Dear Laura,

Oh geez, I thought I had published this letter. How many months has it been now? We’re in the sweltering heat of the long weekend when I made this shakshouka after that winter storm at your place. And now, you’re making it again with homemade bread and fresh herbs from your garden for brunch this weekend. Regardless, thank you for introducing my newbie taste-buds to this delicious dish.

Shakshouka (North African-Style)
Recipe from Serious Eats
Makes enough to serve 4-6.

3 tablespoons extra-virgin olive oil
1 medium onion, thinly sliced
1 large red pepper, thinly sliced
1 small jalapeño, thinly sliced
2 to 3 cloves garlic, thinly sliced
1 ½ tablespoons smoked paprika
2 teaspoons ground cumin seed
1 (28-ounce) can whole peeled tomatoes, crushed
Salt and pepper
Large handful minced cilantro, parsley, or a mix
4-6 eggs (depends on how many eggs each person wants)
Feta cheese (crumbled) and crusty bread (toasted), for serving

  1. Choose your vessel, we’ve made it in both a cast iron skillet and a straight-side sauté pan. Heat the olive oil until it’s shimmering. Then add the onion, red pepper, and chili and cook until they’re browned and starting to char.
  2. Add the garlic, paprika, cumin, and tomatoes. Reduce the heat and let the dish simmer for about 10 minutes. Seriously, if you can make pasta sauce, you can make this sauce.
  3. Season to taste with salt and pepper. Add in half the cilantro or parsley.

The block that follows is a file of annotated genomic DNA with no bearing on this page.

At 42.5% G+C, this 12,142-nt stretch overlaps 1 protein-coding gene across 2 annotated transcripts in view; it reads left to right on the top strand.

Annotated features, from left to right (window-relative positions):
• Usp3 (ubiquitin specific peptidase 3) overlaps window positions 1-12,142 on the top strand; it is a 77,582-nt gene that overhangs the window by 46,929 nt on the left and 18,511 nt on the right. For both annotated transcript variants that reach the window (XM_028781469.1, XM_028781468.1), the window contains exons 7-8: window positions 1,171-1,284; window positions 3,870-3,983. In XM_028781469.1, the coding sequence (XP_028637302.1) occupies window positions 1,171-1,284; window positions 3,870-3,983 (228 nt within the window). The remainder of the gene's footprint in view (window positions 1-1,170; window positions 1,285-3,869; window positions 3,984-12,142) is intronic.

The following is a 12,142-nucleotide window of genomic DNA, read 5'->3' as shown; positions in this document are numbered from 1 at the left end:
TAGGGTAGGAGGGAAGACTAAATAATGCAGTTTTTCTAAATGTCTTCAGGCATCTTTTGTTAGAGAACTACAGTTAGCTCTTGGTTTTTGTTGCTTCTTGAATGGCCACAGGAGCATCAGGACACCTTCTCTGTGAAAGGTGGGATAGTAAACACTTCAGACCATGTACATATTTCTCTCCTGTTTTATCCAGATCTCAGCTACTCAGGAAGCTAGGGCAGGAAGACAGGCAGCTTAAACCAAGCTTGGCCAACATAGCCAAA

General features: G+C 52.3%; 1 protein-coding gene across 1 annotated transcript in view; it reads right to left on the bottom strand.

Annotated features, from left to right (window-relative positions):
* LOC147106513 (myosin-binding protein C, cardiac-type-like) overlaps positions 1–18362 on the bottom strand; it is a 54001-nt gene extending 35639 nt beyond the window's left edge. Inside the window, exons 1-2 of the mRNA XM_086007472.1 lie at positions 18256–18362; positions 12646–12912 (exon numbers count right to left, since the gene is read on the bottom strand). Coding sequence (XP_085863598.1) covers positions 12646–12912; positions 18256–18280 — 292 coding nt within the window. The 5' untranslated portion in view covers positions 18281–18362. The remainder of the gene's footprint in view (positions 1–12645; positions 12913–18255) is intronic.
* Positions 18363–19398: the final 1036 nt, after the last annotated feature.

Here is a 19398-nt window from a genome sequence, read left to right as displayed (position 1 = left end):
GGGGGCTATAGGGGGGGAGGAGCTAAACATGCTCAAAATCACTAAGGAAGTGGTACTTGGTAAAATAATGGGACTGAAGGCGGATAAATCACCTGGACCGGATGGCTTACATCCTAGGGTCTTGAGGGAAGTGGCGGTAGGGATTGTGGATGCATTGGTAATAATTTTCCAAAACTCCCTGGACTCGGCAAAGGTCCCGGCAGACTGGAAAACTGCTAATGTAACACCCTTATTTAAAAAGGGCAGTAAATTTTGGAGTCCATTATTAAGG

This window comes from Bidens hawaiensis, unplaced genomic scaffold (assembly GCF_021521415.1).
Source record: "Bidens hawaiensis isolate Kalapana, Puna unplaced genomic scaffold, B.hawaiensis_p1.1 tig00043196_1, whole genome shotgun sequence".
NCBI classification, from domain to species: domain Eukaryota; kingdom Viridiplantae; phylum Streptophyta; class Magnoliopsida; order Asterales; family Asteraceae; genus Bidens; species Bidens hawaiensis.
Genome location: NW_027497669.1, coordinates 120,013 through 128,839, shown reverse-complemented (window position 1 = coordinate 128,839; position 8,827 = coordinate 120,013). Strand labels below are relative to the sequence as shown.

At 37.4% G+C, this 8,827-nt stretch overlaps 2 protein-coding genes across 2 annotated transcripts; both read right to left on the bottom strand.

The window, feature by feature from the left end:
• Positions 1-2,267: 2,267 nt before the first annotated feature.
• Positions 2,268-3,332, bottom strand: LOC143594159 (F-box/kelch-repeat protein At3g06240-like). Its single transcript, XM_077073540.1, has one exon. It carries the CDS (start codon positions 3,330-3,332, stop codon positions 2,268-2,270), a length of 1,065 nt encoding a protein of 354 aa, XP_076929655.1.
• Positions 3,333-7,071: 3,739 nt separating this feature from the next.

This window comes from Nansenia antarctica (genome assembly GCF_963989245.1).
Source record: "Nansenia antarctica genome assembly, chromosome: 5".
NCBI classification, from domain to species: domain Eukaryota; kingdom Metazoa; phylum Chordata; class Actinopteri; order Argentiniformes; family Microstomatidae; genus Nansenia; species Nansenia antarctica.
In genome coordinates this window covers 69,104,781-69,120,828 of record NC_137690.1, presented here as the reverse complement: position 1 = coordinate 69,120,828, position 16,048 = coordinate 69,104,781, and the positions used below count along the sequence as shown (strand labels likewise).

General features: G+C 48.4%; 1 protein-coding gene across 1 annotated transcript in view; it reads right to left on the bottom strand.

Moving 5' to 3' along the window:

4. Egg time! Using a large spoon and make little wells in the sauce. Break an egg into the well and cover the edges with a little bit of sauce so that it’s partially submerged. Repeat with the rest of the eggs, work around the perimeter of the pan. Simmer until the egg whites are cooked and the yolks are still runny.
  5. Take it off the heat to serve and garnish with the remaining cilantro, parsley, and feta cheese.


Love how easy and hearty this is!


banana leaf mural

Dear Laura and Richard,

You know, when most people offer to paint a mural in your newly renovated home, rarely do people take on the offer. But I’m so glad you’re both so trusting and adventurous (I believe Howard called it “brave”) because now we can brush aside the naysayers.

Banana Leaves Mural

Thanks for laying down the tape and prepping the wall for me to doodle on. And thank you for finding me a relatively easy design and colour scheme of one.

Banana Leaves Mural


Painter’s Tape
Molotow ONE4ALL Acrylic Paint Markers in 4 mm, Mister Green
Molotow ONE4ALL Acrylic Paint Markers in 15 mm, Mister Green
Molotow ONE4ALL Acrylic 30ml Refill in Mister Green
⅛ inch or ¼ inch paintbrush
Paint holder

  1. Apply painter’s tape on the ceiling, adjacent walls, and over the floor or floor trims. Also around any shelves, sink, toilet paper holders, light fixtures, mirrors, or windows.
  2. Draw a light outline in pencil of the banana leaves.
  3. Trace the outline with the 15 mm paint marker. Go over it a few times to make it as thick as you like.
  4. Then, use the 4 mm paint marker to draw in the leaf details. These are simply straight-ish horizontal lines.
  5. Pour out the refill paint into the paint holder and touch up the lines with the paintbrush.

Banana Leaves Mural

How weird is it that I summed up 7 hours of work in 5 steps? Except, I’m sorry that the paint still got past the painter’s tape and it required you to repaint some places white.

Banana Leaves Mural

Thanks for pitching in and giving me snack breaks. I love that this was a group project and we all got to exercise the creative part of our brains. I also won’t forget the delicious shakshuka, homemade bread, crispy potatoes, smoothie, Bún bò Huế, and Daim cake.

Banana Leaves Mural

Stay tuned for my next post where I try to recreate the shakshuka!

Banana Leaves Mural

I hope you like the finished wall, I can’t wait to come back and tag it!